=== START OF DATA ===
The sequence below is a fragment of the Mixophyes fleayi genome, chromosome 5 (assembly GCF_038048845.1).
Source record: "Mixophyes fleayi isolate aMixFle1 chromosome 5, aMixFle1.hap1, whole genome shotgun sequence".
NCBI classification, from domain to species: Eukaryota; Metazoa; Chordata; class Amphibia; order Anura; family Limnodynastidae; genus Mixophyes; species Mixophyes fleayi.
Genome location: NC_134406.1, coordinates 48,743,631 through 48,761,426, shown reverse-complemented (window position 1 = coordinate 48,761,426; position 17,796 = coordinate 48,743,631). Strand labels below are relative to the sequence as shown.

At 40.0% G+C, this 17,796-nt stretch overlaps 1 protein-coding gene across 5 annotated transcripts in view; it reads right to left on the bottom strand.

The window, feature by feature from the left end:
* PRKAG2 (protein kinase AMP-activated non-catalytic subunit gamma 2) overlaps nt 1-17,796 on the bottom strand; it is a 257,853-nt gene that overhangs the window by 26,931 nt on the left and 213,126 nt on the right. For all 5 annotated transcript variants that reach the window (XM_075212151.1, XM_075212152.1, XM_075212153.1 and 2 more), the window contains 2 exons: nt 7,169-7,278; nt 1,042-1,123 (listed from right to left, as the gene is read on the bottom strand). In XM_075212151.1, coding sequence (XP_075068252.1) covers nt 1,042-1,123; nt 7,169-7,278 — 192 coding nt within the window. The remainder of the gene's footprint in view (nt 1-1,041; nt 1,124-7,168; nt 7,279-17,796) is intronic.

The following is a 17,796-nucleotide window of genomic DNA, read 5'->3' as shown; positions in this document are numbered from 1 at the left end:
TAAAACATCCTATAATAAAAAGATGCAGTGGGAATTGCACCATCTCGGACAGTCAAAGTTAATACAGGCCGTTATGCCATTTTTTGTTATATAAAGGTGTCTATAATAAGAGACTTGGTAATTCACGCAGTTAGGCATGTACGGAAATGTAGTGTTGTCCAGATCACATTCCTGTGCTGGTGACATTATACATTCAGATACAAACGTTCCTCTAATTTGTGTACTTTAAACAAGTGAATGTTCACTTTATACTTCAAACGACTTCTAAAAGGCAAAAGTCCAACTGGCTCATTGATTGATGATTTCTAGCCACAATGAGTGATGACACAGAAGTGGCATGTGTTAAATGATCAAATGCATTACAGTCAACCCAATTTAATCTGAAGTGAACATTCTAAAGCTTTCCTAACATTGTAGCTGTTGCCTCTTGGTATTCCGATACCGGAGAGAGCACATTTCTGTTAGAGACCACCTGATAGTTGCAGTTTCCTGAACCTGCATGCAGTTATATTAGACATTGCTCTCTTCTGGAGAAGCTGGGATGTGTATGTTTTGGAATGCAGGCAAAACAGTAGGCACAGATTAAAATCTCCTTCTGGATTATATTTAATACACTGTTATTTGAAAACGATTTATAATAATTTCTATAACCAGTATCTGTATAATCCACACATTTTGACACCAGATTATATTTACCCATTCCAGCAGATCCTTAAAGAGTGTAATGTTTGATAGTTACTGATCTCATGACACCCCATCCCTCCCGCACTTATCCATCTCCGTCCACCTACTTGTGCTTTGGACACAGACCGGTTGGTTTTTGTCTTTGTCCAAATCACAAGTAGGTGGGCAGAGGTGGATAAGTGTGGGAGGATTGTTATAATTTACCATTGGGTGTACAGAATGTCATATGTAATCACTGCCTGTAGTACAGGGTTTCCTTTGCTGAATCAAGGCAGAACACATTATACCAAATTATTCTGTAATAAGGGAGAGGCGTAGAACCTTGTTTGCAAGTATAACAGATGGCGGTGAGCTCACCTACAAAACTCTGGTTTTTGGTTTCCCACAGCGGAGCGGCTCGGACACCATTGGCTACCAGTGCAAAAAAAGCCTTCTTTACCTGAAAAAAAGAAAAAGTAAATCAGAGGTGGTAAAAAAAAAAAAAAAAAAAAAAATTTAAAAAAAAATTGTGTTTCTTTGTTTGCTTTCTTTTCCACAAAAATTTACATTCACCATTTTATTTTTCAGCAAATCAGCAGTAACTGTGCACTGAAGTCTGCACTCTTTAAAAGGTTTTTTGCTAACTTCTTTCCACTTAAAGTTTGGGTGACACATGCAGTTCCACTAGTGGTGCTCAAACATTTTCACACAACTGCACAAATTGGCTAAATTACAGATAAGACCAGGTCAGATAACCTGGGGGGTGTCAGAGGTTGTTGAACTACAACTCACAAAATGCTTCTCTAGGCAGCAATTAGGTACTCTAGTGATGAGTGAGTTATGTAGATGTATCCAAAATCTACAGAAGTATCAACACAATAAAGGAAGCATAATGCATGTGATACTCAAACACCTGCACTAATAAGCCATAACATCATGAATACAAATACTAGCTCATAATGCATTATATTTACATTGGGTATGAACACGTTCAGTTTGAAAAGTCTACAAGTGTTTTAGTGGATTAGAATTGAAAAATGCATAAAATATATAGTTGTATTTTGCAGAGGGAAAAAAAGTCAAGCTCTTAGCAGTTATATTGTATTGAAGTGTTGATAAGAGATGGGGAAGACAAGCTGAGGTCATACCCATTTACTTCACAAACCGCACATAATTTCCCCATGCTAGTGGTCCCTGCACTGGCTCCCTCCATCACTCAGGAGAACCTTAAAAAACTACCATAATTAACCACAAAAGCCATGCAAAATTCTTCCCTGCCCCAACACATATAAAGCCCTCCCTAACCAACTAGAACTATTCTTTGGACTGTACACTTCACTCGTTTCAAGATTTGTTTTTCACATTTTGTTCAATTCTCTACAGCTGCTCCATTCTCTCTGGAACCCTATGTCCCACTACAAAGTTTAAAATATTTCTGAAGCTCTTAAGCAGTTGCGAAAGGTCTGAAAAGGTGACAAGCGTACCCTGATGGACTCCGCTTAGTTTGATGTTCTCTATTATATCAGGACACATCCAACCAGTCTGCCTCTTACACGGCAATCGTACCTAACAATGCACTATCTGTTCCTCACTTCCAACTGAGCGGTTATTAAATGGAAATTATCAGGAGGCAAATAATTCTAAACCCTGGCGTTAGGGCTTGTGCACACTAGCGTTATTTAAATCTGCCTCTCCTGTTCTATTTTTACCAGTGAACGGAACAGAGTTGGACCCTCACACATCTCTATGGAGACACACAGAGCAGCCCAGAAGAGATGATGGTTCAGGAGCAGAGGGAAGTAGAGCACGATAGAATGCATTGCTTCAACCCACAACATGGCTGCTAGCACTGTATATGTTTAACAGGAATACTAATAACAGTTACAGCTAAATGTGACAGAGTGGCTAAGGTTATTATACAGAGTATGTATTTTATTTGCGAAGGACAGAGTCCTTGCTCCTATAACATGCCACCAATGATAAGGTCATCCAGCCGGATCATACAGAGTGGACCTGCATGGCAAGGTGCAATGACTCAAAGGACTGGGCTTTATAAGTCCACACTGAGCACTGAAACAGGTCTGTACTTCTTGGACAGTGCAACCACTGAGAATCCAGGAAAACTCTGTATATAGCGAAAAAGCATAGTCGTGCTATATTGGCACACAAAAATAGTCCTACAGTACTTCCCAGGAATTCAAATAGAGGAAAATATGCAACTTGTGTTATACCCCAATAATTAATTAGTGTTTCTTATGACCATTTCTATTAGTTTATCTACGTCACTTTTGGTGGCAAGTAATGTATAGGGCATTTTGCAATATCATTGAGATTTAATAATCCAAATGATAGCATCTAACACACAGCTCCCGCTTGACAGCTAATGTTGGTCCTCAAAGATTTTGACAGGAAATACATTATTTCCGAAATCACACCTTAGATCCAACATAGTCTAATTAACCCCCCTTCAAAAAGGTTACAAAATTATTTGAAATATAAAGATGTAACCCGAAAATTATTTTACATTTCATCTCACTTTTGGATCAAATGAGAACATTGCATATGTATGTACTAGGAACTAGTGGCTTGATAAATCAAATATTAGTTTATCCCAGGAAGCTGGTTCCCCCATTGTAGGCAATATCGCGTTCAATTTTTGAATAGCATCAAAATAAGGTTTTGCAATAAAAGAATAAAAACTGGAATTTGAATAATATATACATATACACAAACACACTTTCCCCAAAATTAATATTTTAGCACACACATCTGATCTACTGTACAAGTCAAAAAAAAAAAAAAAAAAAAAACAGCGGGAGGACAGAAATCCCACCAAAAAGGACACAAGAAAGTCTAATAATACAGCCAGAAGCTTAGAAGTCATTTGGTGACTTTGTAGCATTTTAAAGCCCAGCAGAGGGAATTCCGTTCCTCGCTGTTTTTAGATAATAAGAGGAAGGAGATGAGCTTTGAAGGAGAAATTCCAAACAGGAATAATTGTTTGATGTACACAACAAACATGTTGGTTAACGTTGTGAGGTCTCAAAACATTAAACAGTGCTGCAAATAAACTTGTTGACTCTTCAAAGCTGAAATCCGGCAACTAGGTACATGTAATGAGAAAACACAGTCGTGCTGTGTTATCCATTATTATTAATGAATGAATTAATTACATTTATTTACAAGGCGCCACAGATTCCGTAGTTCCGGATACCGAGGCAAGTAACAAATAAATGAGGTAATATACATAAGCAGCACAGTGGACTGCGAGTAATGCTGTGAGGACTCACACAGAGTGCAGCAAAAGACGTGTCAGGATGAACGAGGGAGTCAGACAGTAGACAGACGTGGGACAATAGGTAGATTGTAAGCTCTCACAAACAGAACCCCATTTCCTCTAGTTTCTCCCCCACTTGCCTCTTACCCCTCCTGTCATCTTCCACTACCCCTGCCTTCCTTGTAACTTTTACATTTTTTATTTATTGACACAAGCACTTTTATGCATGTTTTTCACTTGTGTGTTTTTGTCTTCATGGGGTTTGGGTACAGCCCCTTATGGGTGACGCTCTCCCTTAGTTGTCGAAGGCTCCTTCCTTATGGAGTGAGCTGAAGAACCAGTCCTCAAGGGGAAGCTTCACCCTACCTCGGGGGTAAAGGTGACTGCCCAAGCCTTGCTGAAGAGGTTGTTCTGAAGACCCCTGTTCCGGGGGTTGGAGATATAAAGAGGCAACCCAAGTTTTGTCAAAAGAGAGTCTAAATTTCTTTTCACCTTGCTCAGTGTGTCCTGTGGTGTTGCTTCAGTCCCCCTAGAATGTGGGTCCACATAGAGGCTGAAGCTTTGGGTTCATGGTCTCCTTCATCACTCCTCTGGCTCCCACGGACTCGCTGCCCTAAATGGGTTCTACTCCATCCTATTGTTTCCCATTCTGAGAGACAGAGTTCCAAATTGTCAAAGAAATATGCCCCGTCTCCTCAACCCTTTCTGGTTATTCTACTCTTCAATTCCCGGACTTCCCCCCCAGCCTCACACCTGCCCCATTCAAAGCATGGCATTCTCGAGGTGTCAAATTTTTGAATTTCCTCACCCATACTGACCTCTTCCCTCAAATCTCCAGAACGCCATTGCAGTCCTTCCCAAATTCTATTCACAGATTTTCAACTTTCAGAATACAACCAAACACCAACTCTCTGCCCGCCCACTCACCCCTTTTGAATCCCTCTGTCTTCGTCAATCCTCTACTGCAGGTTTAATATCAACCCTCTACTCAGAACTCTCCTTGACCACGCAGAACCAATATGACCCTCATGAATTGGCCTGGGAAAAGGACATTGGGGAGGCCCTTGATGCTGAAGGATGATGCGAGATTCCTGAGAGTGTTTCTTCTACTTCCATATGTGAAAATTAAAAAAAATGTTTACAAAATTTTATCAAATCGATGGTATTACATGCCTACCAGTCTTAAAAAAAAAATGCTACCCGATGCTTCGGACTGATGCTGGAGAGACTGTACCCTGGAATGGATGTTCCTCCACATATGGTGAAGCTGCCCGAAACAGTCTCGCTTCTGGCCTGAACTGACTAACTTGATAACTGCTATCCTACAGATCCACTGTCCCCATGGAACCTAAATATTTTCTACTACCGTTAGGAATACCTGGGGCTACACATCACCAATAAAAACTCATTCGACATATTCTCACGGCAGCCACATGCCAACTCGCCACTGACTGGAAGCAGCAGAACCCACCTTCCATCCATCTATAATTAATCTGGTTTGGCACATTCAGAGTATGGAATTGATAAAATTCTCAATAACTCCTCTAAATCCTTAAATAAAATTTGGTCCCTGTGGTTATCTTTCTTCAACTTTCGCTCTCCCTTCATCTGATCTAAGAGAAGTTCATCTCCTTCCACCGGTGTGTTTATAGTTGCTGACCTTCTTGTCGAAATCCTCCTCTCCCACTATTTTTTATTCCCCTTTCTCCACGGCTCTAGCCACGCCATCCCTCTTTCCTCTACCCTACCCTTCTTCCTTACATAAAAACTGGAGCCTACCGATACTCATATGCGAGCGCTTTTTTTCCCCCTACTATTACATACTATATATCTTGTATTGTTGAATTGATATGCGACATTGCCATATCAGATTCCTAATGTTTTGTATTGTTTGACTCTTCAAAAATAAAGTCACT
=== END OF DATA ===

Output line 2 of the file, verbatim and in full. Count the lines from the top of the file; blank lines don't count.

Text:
Source record: "Mixophyes fleayi isolate aMixFle1 chromosome 5, aMixFle1.hap1, whole genome shotgun sequence".